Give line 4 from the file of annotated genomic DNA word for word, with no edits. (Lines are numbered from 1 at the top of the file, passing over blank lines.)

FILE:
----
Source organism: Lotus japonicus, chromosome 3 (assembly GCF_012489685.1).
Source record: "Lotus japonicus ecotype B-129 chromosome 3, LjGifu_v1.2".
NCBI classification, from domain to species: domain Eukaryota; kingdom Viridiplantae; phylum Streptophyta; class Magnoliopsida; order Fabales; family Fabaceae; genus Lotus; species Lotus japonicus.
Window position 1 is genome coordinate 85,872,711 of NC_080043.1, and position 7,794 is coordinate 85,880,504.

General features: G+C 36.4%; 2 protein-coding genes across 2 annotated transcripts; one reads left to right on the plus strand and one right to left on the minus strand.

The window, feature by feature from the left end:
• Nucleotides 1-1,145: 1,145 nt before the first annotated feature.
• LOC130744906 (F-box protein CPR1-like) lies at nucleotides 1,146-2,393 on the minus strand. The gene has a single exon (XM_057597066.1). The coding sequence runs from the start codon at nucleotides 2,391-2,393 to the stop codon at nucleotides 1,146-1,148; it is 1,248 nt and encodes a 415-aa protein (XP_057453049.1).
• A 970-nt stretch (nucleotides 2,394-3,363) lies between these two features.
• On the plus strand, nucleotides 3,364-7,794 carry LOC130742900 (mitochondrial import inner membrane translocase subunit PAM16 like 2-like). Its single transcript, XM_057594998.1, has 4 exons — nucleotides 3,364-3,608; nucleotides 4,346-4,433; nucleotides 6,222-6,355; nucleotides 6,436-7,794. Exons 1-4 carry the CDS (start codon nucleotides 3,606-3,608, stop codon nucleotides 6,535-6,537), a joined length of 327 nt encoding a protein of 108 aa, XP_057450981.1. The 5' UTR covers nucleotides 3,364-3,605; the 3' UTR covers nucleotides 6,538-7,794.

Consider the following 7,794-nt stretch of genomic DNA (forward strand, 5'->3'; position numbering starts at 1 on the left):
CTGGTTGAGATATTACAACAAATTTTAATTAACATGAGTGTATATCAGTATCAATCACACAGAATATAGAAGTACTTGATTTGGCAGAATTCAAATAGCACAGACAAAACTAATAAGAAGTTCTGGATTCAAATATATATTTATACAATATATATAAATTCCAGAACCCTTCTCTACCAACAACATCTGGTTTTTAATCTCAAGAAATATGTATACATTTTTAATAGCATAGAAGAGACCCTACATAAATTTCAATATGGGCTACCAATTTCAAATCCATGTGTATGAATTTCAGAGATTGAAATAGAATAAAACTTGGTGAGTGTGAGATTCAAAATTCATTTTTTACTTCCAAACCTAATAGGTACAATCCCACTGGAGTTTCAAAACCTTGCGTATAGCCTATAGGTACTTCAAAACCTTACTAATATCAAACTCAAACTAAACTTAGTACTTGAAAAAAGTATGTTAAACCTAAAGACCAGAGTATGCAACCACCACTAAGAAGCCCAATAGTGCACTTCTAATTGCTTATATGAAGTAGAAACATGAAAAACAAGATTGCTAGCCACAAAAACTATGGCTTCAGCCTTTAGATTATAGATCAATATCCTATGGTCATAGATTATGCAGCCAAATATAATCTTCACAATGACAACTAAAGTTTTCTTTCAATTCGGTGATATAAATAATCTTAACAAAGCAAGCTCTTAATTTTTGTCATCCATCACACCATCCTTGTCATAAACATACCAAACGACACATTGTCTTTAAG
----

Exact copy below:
Window position 1 is genome coordinate 85,872,711 of NC_080043.1, and position 7,794 is coordinate 85,880,504.